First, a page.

Friends have asked how I am  this summer,   Happy and grateful for each good day is my answer.   Outside my home I struggle to keep the green shady look of my dooryard garden. The front yard I do not show you as it is suffering from drought. I have lost three plants in the atrium this last week also. My atrium is watered only with buckets of water carried, it takes 6 buckets to water there.   Many areas near me have had some rains this summer, even other parts of our tiny city. But happenstance or bad luck has left me a long stretch with only a few sprinkles to tease.    The Mexican Oregano draws humming birds in the cooler parts of the day.  I am watering but have not yet had a single bloom from the Little Gem Magnolia which would be covered in lovely flowers in a normal year..

Inside thanks to the air conditioning I am comfortable and happy and busy. A few times a week I venture out to run errands in the heat and come back short of breath and red faced. So good to get back in the cool!   It is the height of peach season for us now, they are luscious and sweet and I eat as many each day as I can. I used to keep a big peach cobbler pie most of the months of July and August, but am just enjoying the fruit fresh this year.  So a trip to the country fruit stand is added to my routine.

My on line closet sale has been very successful and helped change out some of my storage. It has kept me busy making labels and wrapping packages and gathering boxes for a trip to the P O.  Sorting through doll clothes and parts is helping these things be better organized.  As ever, I am enjoying my doll family. Marley, the little English wooden has returned from a stay in Canada with top restoration experts to stabilize her finish.  She has found a place among other early wooden things and old pewter in my big northshore cupboard.  I find pleasure in the sight of her each time I pass by.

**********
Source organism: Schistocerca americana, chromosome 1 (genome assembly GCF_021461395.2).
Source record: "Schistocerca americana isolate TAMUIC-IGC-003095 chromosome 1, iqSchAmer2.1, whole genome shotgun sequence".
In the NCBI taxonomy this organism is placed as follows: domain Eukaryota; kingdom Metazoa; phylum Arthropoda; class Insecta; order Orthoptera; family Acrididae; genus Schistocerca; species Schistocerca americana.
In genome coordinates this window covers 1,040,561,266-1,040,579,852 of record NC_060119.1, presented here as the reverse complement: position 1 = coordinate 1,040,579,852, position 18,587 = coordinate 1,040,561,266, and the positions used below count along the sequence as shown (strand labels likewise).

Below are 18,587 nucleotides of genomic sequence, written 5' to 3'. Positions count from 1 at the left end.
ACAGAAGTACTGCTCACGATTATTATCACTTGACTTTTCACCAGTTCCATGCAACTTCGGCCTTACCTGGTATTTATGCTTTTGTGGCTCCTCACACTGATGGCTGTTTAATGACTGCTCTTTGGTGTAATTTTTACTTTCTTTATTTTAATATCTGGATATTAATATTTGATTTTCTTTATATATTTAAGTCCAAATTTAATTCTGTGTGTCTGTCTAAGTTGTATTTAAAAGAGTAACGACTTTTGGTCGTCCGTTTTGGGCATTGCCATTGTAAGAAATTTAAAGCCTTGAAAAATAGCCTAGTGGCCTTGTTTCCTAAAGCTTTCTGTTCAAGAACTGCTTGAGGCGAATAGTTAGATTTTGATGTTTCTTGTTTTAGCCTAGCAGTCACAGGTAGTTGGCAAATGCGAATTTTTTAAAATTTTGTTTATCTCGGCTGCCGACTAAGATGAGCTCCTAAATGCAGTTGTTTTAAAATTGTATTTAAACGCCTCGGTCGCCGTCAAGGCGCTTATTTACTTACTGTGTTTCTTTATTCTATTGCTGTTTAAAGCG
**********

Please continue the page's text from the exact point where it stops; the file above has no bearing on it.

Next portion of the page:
Tuesday, July 24, 2018

A Family of China Dolls

A happy box came in the mail from Ruby Lane shop Red Dog Dolls, Theresa sent me two new dolls. I have been wanting that little boy for about a year! The other in a brown dress is a nice sister to the Kloster Vielsdorf girl I already had in dark blue, shown together. The girls are both a scant 18 inches, the boy 13. That hen looks too close for comfort, hope it does not scare the little guy! The fabric of his wonderful jacket is under stress, I think I will slip a soft piece of cotton batiste under the jacket where the points of the shoulder head are, front and back. Of course his clothes are why I had to have him! His clothing is so striking as to approach the level of folk art.    e

Mostly Chinas, with a few others.  e

Blog Archive